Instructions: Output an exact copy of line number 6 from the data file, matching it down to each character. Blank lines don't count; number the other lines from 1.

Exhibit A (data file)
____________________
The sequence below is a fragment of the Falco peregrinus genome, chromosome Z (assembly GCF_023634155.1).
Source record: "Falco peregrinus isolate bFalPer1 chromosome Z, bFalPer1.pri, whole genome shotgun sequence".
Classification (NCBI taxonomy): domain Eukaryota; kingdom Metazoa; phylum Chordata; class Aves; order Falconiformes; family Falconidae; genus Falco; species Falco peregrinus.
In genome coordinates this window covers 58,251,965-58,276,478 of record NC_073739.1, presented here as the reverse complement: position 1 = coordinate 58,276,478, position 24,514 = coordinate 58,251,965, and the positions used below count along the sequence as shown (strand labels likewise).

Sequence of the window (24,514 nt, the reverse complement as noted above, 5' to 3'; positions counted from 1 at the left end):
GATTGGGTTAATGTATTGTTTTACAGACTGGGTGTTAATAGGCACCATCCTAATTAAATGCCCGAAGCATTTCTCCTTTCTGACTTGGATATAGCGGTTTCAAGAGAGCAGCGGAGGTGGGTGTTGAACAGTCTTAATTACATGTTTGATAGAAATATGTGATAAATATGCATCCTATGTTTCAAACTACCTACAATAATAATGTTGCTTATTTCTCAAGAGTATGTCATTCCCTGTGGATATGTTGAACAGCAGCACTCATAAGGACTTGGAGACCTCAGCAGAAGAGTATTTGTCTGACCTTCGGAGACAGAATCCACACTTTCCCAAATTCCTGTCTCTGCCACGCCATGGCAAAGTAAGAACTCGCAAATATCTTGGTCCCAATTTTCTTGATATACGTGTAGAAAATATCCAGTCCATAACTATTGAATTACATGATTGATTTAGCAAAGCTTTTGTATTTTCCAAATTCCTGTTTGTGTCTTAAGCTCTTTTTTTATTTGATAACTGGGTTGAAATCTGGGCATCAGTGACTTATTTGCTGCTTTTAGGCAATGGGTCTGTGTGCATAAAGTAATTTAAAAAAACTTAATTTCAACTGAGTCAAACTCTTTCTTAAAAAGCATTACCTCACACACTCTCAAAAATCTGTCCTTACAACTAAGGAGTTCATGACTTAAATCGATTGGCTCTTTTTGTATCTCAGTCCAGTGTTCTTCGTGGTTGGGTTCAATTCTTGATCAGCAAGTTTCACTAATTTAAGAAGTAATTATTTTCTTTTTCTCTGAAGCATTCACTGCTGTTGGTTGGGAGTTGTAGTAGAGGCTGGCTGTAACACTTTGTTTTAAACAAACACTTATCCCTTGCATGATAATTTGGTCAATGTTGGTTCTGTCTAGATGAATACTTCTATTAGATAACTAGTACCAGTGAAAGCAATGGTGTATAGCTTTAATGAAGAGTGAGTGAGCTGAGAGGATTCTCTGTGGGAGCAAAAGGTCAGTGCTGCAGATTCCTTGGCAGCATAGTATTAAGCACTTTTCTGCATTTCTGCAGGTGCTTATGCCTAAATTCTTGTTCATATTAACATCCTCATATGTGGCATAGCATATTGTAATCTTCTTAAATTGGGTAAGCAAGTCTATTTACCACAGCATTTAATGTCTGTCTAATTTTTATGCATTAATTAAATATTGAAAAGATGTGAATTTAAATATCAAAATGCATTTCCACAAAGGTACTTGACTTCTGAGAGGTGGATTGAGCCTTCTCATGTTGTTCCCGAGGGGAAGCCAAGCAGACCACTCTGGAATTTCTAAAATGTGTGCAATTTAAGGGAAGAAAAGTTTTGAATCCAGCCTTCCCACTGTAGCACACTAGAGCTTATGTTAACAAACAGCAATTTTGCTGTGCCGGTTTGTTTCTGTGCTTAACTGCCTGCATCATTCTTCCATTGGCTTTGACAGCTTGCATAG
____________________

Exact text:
GATTGGGTTAATGTATTGTTTTACAGACTGGGTGTTAATAGGCACCATCCTAATTAAATGCCCGAAGCATTTCTCCTTTCTGACTTGGATATAGCGGTTTCAAGAGAGCAGCGGAGGTGGGTGTTGAACAGTCTTAATTACATGTTTGATAGAAATATGTGATAAATATGCATCCTATGTTTCAAACTACCTACAATAATAATGTTGCTTATTTCTCAAGAGTATGTCATTCCCTGTGGATATGTTGAACAGCAGCACTCATAAGGACTTGGAGACCTCAGCAGAAGAGTATTTGTCTGACCTTCGGAGACAGAATCCACACTTTCCCAAATTCCTGTCTCTGCCACGCCATGGCAAAGTAAGAACTCGCAAATATCTTGGTCCCAATTTTCTTGATATACGTGTAGAAAATATCCAGTCCATAACTATTGAATTACATGATTGATTTAGCAAAGCTTTTGTATTTTCCAAATTCCTGTTTGTGTCTTAAGCTCTTTTTTTATTTGATAACTGGGTTGAAATCTGGGCATCAGTGACTTATTTGCTGCTTTTAGGCAATGGGTCTGTGTGCATAAAGTAATTTAAAAAAACTTAATTTCAACTGAGTCAAACTCTTTCTTAAAAAGCATTACCTCACACACTCTCAAAAATCTGTCCTTACAACTAAGGAGTTCATGACTTAAATCGATTGGCTCTTTTTGTATCTCAGTCCAGTGTTCTTCGTGGTTGGGTTCAATTCTTGATCAGCAAGTTTCACTAATTTAAGAAGTAATTATTTTCTTTTTCTCTGAAGCATTCACTGCTGTTGGTTGGGAGTTGTAGTAGAGGCTGGCTGTAACACTTTGTTTTAAACAAACACTTATCCCTTGCATGATAATTTGGTCAATGTTGGTTCTGTCTAGATGAATACTTCTATTAGATAACTAGTACCAGTGAAAGCAATGGTGTATAGCTTTAATGAAGAGTGAGTGAGCTGAGAGGATTCTCTGTGGGAGCAAAAGGTCAGTGCTGCAGATTCCTTGGCAGCATAGTATTAAGCACTTTTCTGCATTTCTGCAGGTGCTTATGCCTAAATTCTTGTTCATATTAACATCCTCATATGTGGCATAGCATATTGTAATCTTCTTAAATTGGGTAAGCAAGTCTATTTACCACAGCATTTAATGTCTGTCTAATTTTTATGCATTAATTAAATATTGAAAAGATGTGAATTTAAATATCAAAATGCATTTCCACAAAGGTACTTGACTTCTGAGAGGTGGATTGAGCCTTCTCATGTTGTTCCCGAGGGGAAGCCAAGCAGACCACTCTGGAATTTCTAAAATGTGTGCAATTTAAGGGAAGAAAAGTTTTGAATCCAGCCTTCCCACTGTAGCACACTAGAGCTTATGTTAACAAACAGCAATTTTGCTGTGCCGGTTTGTTTCTGTGCTTAACTGCCTGCATCATTCTTCCATTGGCTTTGACAGCTTGCATAG